Friday, August 08, 2008

Tales from the Middle # 3. At least I think it's 3

In an effort to deplete my readership figures even further and attempt to discipline myself (in a productive way, I mean. Honestly.), I have resorted to trawling the dusty mulm of my memory for inspiration. I didn't find much but you can have this. Anyone not interested in the one and only true faith, turn away and go now. Apologies for any formatting errors, Cheshire CC library computers take a real pounding and not much of this heap works particularly well.

For several years across the back of the 80s I played club cricket in Sarf Laanden for a team called Stanstead. It was named after that bit of the A205 South Circular that runs between Catford and Forest Hill called Stanstead Rd. Believe me, when the club was founded, it was all green fields and gambolling deer round that part and there wasn't a modified snub-nosed .38 to be had for love nor money. We, though, plied our trade at the Old Askeans sports ground in Shooters Hill. Followers of the oval ball will be familiar the name.

As is common with any established club it had a number of long-standing fixtures and one of these was against a team of old boys. A few years prior to my joining there had been something of a schism and several members had left under a cloud. Time had mellowed them and many had buried the hatchet. Bar one. We shall call him Dave (That wasn't his name, by the way. I'm not being mysterious or careful, I just can't remember it). Dave was, and let's not be shy here, a total arse. His mouth often entered (and was kicked out of) the room long before the physical presence arrived, and when it was afforded the luxury of an audience, it spouted the most ignorant and idiotic spew imaginable. His brother was OK and often continually apologising for him out of earshot.

Dave did not keep in touch with his old club but, we reasoned, would listen to rumour. We hatched a cunning plan. We had a new bowler, Simon. Or "Sack". I cannot explain the origin of his nickname as I'm sure there are ladies still reading. Suffice to say it originated in the dressing room and was a testament to the lad's suppleness. He was also an ex-submariner and presumably spent hours amusing himself. By himself. Sack had trialled for Hampshire in his youth and was an extremely good bowler, with a classical action reminiscent of Dennis Lillee. He wasn't nearly as fast though; not many were. Ralf the Mouf, our other opening bowler, (who had played with Graham Dilley in his youth and reckoned he was "just a yard slower" than the Kent and England slinger), was actually quicker and bowled a "heavy" ball. All wicketkeepers will understand what I mean. Dave though didn't need to know this and rumour and hearsay regarding Simon were duly propagated.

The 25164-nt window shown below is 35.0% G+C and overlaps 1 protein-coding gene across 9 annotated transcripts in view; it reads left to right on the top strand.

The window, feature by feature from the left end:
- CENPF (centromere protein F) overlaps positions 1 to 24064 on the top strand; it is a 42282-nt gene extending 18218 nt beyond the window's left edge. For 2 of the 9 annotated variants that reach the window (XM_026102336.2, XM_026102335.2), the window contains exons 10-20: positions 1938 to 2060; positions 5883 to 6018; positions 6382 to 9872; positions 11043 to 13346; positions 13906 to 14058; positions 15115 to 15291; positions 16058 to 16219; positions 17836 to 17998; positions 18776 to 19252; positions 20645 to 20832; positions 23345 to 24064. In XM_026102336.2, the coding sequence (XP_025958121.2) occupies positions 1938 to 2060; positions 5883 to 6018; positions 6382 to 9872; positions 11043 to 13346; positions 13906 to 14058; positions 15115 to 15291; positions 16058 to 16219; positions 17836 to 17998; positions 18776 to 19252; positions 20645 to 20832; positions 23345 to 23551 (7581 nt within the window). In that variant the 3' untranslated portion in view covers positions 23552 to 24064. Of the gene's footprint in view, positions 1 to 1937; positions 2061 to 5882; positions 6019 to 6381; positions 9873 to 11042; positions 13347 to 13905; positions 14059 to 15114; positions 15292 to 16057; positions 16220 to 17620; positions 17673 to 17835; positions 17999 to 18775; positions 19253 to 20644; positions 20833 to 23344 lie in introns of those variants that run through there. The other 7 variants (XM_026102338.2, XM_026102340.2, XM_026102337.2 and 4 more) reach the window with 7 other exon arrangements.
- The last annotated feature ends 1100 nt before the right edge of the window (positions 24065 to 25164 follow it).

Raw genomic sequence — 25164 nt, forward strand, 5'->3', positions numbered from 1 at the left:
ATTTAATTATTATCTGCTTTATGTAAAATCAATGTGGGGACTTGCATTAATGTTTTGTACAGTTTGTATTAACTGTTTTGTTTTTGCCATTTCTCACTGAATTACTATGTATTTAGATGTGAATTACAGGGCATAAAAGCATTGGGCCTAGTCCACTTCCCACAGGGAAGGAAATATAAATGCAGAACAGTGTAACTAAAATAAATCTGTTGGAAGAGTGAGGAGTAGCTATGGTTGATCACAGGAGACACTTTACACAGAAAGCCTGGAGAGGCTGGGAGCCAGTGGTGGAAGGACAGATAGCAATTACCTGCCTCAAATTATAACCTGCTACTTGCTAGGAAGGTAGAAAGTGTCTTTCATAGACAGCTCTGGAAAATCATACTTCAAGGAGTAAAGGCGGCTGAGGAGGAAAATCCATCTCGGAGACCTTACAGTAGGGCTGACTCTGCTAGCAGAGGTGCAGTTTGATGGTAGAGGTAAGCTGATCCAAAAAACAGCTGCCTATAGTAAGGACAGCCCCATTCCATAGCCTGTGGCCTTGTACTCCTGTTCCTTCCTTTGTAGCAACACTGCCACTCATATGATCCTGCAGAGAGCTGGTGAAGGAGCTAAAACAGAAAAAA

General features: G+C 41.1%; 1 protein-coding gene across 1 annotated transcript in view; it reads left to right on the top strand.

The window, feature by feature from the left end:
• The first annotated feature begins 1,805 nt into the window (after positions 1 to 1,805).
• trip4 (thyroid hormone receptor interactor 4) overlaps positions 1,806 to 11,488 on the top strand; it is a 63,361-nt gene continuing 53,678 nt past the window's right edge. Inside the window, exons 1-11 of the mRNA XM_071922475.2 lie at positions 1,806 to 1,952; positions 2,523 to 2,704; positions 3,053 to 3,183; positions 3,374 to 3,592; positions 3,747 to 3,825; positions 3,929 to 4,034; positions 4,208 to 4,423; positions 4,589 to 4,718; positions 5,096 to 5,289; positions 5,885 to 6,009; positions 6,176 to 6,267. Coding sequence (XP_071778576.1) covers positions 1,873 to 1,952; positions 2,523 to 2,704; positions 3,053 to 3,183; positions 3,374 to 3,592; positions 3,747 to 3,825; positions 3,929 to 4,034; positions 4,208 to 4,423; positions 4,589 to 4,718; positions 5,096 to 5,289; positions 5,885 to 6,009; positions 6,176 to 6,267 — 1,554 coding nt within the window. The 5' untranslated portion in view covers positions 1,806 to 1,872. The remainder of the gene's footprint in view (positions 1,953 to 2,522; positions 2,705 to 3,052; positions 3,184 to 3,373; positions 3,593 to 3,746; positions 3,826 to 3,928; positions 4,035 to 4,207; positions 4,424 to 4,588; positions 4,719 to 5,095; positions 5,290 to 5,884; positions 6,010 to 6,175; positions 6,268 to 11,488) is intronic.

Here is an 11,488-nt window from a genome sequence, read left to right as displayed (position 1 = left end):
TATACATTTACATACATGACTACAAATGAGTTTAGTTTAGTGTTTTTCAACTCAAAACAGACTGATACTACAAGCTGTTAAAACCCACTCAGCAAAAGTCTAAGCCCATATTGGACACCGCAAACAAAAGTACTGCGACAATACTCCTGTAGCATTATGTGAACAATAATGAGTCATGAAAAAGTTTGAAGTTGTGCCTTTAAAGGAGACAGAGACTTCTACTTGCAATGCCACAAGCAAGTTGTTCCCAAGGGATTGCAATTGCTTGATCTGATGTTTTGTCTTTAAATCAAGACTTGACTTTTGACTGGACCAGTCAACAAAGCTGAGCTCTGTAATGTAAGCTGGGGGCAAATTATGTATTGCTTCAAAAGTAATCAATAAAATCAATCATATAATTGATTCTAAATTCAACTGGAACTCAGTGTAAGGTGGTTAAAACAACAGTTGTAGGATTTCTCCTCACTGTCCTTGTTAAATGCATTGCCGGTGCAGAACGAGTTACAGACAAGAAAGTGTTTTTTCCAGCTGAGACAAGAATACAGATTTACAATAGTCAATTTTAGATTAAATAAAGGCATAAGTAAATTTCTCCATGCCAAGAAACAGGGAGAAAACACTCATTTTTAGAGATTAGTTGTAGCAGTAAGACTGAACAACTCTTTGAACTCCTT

Come the day of the match at the luxuriously appointed Catford Cyphers ground in SE6, we were all well rehearsed and put our plan silkily into action. We batted first but I can't remember what we made. It was, to be honest, immaterial, although I do recall one of us getting a century. I haven't a clue what I got but I suspect it wasn't much as my rich veins of form were few and far between. Tea was taken between innings and at the resumption the old boys went into bat with Dave due in first wicket down. As befits a secret weapon, Simon was kept out of the attack but he didn't have long to wait. The first wicket soon fell and at the end of the over the skipper threw the ball to him and we sprang into action.

Sack took his marker and paced out three-quarters of the way to the boundary, considerably further than his normal 8 or ten paces. He dropped the marker, took a few more paces and charged in for a practice run-up, pulling away before the crease. Dave turned round to Bill, the wicket keeper, only to find Bill about 25 yards back. "Fuuuu..." To Bill's right were five slips, two gullies, a fly slip and a third man. There wasn't a single fielder in front of Dave apart from Simon. "Two legs" murmered Dave at umpire Ray, beads of sweat forming on his shiny brow.

Ray dropped his left arm, the signal for play to recommence. Sack began his run up, the fielders crouched and Dave banged the end of his bat limply into the blockhole. Sack leapt into his delivery stride and swung his arm over in a blur, the ball just visible in his hand. Dave prodded aimlessly forward and ten fielders plus Simon leapt into the air as Bill took the catch. Ray raised his finger and we all ran foward, the ball still in Bill's mitt, to congratulate Sack on his first ball wicket. Dave stood there, absolutely dumbfounded. "I never fackin' saw it. Never saw it. Faaaack me." He turned and trudged off while we stood as a group and watched, grinning. Halfway to the hutch, Bill called after him. "Dave. Neither did we." Dave turned to see Bill and Sack each holding a ball aloft and laughing. His face was priceless. "You caaaants."


(If anyone read this between 1pm and 8pm on Friday, it didn't make much sense. Apologies for that. Something to do with what the public computers decided to save and reject)

4 Vegetable peelings:

Blogger Murph said...

Come on Richard, own up. It was actually Dave east wasn't it!

11:51 am  
Blogger Dave said...

I would just like to make it clear that I am not the Dave in question. Apart from schoolboy cricket, I have never played in Kent, all my cricket being played in East Angular, Bedfordshire or Lincolnshire.

1:46 pm  
Blogger Richard said...

He is not the Dave in question.

3:05 pm  
Blogger Malc said...

Cracking tale. Why does cricket always have the best stories?

12:42 pm  

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